- Trauma survivors with PTSD often struggle with intense anger or rage and often have difficulty coping with the impulse to lash out verbally or physically. Family members can easily feel frightened and betrayed by the survivor, despite feeling love and concern for their loved one.
- Family members are also frequently exposed to emotional, financial, and domestic problems. Survivors experiencing PTSD may seek relief and escape with alcohol or other drugs. Addictive behaviors such as gambling and eating disorders are common. Addictions offer false hope to the survivor by seeming to help for a short time. Soon these addictions increase the fear, anxiety, tension, anger and emotional numbness which go hand in hand with PTSD.
- When suicide is a danger, family members face the unavoidable strains of worry, guilt, grief, fear, and anger.
Did you know that Military Missions Inc partners with Voice of Warriors each week to bring VOW Talk Radio to the airwaves? Military Missions founder, Beth Pennington, joins Patti Katter, founder of Voice of Warriors and Christian Military Wives each Tuesday night to bring you VOW Talk Radio. The show airs via BlogTalk Radio so you can tune in each Tuesday evening at 7:00 pm (EDT) right from your computer or using your phone no matter where you live in the great USA!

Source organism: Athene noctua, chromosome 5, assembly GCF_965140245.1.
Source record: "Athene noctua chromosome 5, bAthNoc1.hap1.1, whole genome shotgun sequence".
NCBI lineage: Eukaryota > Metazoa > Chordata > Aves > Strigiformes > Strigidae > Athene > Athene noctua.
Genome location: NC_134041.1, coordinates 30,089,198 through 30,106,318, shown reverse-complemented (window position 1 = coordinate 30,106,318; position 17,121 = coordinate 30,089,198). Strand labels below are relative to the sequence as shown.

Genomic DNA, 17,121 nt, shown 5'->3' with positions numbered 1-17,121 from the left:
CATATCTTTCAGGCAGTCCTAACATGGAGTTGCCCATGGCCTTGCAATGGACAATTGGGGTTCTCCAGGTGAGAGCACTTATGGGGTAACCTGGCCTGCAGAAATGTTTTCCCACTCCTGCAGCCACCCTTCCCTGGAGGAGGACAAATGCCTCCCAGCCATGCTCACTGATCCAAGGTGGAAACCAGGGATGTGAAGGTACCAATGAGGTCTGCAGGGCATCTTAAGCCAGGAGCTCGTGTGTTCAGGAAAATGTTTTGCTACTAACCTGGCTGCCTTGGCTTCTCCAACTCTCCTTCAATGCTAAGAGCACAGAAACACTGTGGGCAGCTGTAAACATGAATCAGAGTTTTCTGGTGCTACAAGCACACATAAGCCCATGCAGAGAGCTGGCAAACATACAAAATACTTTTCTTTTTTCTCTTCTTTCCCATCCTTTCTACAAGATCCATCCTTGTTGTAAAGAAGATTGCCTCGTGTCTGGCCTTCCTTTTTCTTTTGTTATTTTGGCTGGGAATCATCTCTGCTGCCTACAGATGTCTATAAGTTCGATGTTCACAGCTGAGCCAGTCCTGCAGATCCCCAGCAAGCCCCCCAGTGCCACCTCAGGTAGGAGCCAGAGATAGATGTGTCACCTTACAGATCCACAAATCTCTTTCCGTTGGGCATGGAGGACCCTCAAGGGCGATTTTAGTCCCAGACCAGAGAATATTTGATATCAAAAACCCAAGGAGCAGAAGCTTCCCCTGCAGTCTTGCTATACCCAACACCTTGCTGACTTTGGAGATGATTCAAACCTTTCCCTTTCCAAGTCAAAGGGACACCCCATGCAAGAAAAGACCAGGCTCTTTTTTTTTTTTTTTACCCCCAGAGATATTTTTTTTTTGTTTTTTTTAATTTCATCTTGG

We have a great show coming up tonight. Boone Cutler and Shawn Gourley will be joining VOW Talk Radio us. The warfighter mindset will be our focus as we discuss the role that education plays in the law enforcement community. We are referring, of course, to education about Post Traumatic Stress experienced by our combat veterans.
Boone and Shawn will be sharing about their upcoming participation at the Western States Hostage Negotiation Association’s conference in June.
Warfighter Boone Cutler is an author and Veteran’s Rights leader who has become the first nationally recognized on-air personality who is also a Warfighter from the current war. ‘Tipping Point with Boone Cutler’ airs Saturday mornings on Fox News Radio.
Shawn is the author of The War at Home: One Family’s Fight Against PTSD. In her book, Shawn and her husband, Justin, share their personal experiences living life with Post Traumatic Stress. Best known for starting Military with PTSD on Facebook, Shawn leads a unique community of veterans and their family members who offer support to one another. Shawn joins the VOW team on the third Tuesday of each month to discuss issues relevant to families facing life after combat.